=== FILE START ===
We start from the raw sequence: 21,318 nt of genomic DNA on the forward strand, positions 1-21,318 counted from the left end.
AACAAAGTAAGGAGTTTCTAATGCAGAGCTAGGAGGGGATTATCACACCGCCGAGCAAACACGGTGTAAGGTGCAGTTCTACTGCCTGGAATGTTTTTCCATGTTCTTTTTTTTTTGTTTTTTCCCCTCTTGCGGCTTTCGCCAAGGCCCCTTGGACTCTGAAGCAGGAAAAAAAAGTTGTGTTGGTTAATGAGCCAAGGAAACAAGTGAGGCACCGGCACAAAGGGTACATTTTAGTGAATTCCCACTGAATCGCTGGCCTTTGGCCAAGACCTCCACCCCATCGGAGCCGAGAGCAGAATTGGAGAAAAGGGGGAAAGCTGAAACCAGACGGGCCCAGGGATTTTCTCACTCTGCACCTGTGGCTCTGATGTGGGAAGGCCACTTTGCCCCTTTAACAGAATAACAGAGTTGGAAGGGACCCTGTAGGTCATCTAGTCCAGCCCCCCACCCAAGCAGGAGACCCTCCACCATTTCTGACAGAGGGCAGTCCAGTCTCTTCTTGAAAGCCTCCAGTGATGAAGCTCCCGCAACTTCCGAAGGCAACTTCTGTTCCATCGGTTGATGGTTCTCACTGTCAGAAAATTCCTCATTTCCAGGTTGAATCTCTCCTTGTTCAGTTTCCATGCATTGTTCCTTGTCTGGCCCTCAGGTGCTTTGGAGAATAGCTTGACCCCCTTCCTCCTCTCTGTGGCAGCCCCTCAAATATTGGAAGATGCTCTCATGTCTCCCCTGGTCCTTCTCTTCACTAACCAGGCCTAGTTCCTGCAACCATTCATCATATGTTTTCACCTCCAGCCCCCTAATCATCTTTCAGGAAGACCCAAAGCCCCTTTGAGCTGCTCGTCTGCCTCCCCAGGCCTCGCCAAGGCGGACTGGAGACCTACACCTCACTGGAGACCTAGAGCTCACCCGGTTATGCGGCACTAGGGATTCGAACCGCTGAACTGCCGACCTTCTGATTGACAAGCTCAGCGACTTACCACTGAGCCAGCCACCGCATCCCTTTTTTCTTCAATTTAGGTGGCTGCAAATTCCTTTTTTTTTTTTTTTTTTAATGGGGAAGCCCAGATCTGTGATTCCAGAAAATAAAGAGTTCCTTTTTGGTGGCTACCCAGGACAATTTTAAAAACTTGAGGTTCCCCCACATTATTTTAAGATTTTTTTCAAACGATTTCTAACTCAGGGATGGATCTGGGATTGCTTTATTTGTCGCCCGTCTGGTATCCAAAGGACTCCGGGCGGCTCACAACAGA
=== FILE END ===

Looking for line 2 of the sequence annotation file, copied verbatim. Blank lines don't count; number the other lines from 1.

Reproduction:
AACAAAGTAAGGAGTTTCTAATGCAGAGCTAGGAGGGGATTATCACACCGCCGAGCAAACACGGTGTAAGGTGCAGTTCTACTGCCTGGAATGTTTTTCCATGTTCTTTTTTTTTTGTTTTTTCCCCTCTTGCGGCTTTCGCCAAGGCCCCTTGGACTCTGAAGCAGGAAAAAAAAGTTGTGTTGGTTAATGAGCCAAGGAAACAAGTGAGGCACCGGCACAAAGGGTACATTTTAGTGAATTCCCACTGAATCGCTGGCCTTTGGCCAAGACCTCCACCCCATCGGAGCCGAGAGCAGAATTGGAGAAAAGGGGGAAAGCTGAAACCAGACGGGCCCAGGGATTTTCTCACTCTGCACCTGTGGCTCTGATGTGGGAAGGCCACTTTGCCCCTTTAACAGAATAACAGAGTTGGAAGGGACCCTGTAGGTCATCTAGTCCAGCCCCCCACCCAAGCAGGAGACCCTCCACCATTTCTGACAGAGGGCAGTCCAGTCTCTTCTTGAAAGCCTCCAGTGATGAAGCTCCCGCAACTTCCGAAGGCAACTTCTGTTCCATCGGTTGATGGTTCTCACTGTCAGAAAATTCCTCATTTCCAGGTTGAATCTCTCCTTGTTCAGTTTCCATGCATTGTTCCTTGTCTGGCCCTCAGGTGCTTTGGAGAATAGCTTGACCCCCTTCCTCCTCTCTGTGGCAGCCCCTCAAATATTGGAAGATGCTCTCATGTCTCCCCTGGTCCTTCTCTTCACTAACCAGGCCTAGTTCCTGCAACCATTCATCATATGTTTTCACCTCCAGCCCCCTAATCATCTTTCAGGAAGACCCAAAGCCCCTTTGAGCTGCTCGTCTGCCTCCCCAGGCCTCGCCAAGGCGGACTGGAGACCTACACCTCACTGGAGACCTAGAGCTCACCCGGTTATGCGGCACTAGGGATTCGAACCGCTGAACTGCCGACCTTCTGATTGACAAGCTCAGCGACTTACCACTGAGCCAGCCACCGCATCCCTTTTTTCTTCAATTTAGGTGGCTGCAAATTCCTTTTTTTTTTTTTTTTTTAATGGGGAAGCCCAGATCTGTGATTCCAGAAAATAAAGAGTTCCTTTTTGGTGGCTACCCAGGACAATTTTAAAAACTTGAGGTTCCCCCACATTATTTTAAGATTTTTTTCAAACGATTTCTAACTCAGGGATGGATCTGGGATTGCTTTATTTGTCGCCCGTCTGGTATCCAAAGGACTCCGGGCGGCTCACAACAGA